Canadian province looks to Israel for water expertise

'We are going to put the ten best minds from our province and the ten best minds from Israel together to see if they can come up with ideas to best protect the health of our water'

November 25, 2007 17:19
4 minute read.
Canadian province looks to Israel for water expertise

manitoba-88. (photo credit: )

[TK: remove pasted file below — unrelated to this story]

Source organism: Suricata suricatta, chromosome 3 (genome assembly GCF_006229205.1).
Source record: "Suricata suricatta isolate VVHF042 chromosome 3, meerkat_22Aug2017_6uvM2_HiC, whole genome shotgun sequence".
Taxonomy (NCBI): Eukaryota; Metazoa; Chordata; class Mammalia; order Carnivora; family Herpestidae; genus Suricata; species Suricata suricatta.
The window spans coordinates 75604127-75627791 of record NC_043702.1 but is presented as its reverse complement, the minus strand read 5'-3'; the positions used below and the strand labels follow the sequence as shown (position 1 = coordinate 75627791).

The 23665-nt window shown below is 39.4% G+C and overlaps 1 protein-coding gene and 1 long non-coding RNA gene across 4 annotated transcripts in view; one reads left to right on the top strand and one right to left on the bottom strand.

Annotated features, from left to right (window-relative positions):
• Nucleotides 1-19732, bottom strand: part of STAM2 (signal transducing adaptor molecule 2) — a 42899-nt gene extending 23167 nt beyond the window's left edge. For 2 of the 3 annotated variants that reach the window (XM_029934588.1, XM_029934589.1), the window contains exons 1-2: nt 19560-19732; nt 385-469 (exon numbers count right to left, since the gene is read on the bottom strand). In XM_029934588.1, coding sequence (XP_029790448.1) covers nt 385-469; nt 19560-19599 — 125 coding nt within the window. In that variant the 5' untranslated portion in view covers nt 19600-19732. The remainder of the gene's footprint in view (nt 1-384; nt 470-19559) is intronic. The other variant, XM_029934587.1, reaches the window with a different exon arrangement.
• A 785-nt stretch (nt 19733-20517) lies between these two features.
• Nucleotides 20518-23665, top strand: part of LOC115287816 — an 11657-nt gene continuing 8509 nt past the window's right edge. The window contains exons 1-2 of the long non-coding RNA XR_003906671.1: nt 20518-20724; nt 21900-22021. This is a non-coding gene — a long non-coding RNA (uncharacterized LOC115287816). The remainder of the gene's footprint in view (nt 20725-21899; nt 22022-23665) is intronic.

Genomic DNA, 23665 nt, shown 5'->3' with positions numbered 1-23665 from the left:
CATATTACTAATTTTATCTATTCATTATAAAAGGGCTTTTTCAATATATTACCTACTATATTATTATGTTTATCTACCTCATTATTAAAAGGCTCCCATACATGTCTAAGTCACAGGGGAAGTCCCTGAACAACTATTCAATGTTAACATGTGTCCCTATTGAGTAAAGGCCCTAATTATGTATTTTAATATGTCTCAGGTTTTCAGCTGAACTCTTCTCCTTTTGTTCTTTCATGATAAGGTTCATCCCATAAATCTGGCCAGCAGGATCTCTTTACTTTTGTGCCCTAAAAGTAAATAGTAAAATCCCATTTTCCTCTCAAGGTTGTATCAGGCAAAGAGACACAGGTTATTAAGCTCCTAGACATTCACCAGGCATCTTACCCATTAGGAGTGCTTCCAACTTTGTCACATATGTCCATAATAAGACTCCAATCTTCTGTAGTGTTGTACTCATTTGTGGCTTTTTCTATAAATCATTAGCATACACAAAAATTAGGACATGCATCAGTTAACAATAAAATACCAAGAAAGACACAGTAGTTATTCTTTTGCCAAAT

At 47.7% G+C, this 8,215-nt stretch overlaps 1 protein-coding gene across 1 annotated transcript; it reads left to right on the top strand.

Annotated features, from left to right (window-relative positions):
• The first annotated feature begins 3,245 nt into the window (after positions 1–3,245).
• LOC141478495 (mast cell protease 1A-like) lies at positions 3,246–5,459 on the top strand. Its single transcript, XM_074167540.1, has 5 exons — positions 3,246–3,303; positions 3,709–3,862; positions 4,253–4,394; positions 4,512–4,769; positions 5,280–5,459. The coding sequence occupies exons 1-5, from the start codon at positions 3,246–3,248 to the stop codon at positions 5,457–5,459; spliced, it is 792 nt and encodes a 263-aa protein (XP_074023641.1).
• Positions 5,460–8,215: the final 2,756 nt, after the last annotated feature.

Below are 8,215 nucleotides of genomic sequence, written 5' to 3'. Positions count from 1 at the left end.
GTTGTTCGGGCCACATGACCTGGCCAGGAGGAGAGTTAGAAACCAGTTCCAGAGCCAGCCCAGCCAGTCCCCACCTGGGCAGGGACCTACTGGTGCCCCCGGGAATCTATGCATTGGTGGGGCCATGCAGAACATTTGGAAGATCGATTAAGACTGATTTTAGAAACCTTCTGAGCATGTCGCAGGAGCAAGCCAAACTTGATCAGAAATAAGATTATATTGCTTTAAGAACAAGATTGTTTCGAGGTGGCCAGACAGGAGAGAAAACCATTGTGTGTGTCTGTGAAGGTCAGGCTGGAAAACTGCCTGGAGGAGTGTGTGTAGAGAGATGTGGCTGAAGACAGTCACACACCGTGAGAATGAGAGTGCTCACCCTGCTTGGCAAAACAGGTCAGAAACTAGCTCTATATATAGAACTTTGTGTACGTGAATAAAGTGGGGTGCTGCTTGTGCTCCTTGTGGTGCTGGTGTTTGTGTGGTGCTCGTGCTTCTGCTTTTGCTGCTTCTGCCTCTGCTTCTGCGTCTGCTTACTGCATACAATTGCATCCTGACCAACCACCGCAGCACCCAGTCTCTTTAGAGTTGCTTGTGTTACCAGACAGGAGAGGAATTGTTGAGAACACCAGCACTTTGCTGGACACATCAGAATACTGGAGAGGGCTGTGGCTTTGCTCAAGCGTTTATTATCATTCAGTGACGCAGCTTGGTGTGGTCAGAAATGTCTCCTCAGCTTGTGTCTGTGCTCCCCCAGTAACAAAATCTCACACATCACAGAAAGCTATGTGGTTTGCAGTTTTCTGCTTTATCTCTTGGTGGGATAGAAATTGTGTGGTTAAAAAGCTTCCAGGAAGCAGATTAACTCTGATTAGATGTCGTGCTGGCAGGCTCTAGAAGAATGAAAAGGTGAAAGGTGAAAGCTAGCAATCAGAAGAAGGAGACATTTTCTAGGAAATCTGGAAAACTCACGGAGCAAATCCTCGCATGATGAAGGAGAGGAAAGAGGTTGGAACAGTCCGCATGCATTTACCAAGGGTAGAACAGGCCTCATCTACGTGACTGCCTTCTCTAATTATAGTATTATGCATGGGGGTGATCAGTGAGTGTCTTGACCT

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The provincial government of Manitoba, Canada, has recently announced that the province will be holding a first-ever Manitoba-Israel symposium on water protection to take place in Winnipeg, the capital of Manitoba, in August 2008. "This symposium will unite policy makers and leading scientific voices from both Manitoba and Israel to share strategies and best practices on protecting the health of our water," says Manitoba's Water Stewardship Minister Christine Melnick. The provincial government of Manitoba has announced that it has also partnered with the Jewish National Fund of Canada to develop a first-ever scholarship program that will enable Manitoban graduate-level students to pursue water-related studies at post-secondary institutions in Israel. The Manitoba government, which recognizes that Israel is very advanced in water research, will endow the Ministry of Water Stewardship scholarship program with a quarter of a million dollars. The scholarship program, to be administered in partnership with the JNF, will allow a student from Manitoba in each of the next ten years to study at an Israeli learning institution, such as the Weizman Institute, Hebrew University or the Technion in a range of areas, including nanotechnology, water conservation, and water-reuse. "We want the partnership to be very fluid so a student can study at whatever institution in Israel he or she chooses and then come back to work in Manitoba to share the knowledge,"says Melnick, who will award the first scholarship next year. The conference next summer will address issues of shared concern to Manitoba and Israel including wetlands reclamation, algal blooms, waste-water management, and nutrient removal. "To the best of my knowledge, no other government in North America or elsewhere in the world has developed this type of water-scholarship program or symposium," says Dr. Sharon Marcovitz Hart, National President of the Jewish National Fund of Canada. "In the United states, the JNF has developed co-operative efforts in forest management with the American Department of Forestry, but this partnership appears to be the first of its kind in regard to water issues. I am certain that other local and state governments who have similar concerns regarding protecting water resources for future generations would be interested in developing partnerships. It is a model that potentially could be used by the JNF elsewhere," she adds. Melnick, who has traveled to Israel five times prior to developing the unique scholarship program says, "Israel has already dealt with issues that we in Manitoba are now facing. These include how to control algal blooms, which Israel is dealing with in the Kinneret and Manitoba is currently facing in order to preserve the health of Lake Winnipeg. Another area of common interest is wetlands reclamation, which Israel has done in the Hula valley. The chief scientist for KKL-Israel, Dr. Avi Gafni is putting together a large project in the Negev around a reconstructive wetland, which is also of interest to Manitoba." Another area of common importance between Manitoba and Israel is in the area of the re-use of gray water. "While in Israel, I met the individual who has developed the most advanced filtration system in the world. Israel is taking gray water and recycling that water to the Negev," says Melnick. She believes Israel's knowledge in this area is relevant to Manitoba in the area of waste-water treatment plants. "We in Manitoba need to look at filtration systems that can remove nitrogen and phosporous from our water," Melnick adds. "I am grateful that the Israelis I have met have been so forthcoming in sharing their knowledge". Melnick says that "Lake Winnipeg is larger than the entire state of Israel," and Manitoba has "100,000 lakes," and "an abundance of water". However, climate-change science points to an increased need for adaptation to low water conditions in North America, and Manitoba has a great deal to learn from countries such as Israel where such conditions are a way of life. "Israel, along with many parts of the world, is facing a severe water crisis and it is important to conserve existing water resources while we pursue innovation in water research", says Dr. Gafni, hydrologist and research co-ordinator, forest division-land development authority, KKL-Israel. "This partnership between Manitoba and the Jewish National Fund is a significant step towards achieving these goals," he adds. The water symposium will bring together water experts from Israel to meet with their counterparts in Manitoba for two days. The third day of the conference will be opened up to the broader community. "We are going to put the ten best minds from our province and the ten best minds from Israel together to see if they can come up with ideas to best protect the health of our water," says Melnick. The province of Manitoba will be spending 100,000 dollars to host the symposium in Winnipeg, a city with a population of over 700,000, where approximately 15,000 Jews live. The symposium and new scholarship fund build on an already existing partnership between the Jewish National Fund and the government of Manitoba relating to the exchange of expertise in agriculture, irrigation, greenhouses, and food production. In 2006, the government of Manitoba committed one million dollars to the JNF to finance exchanges between Manitoba and Israel in regard to this technology. 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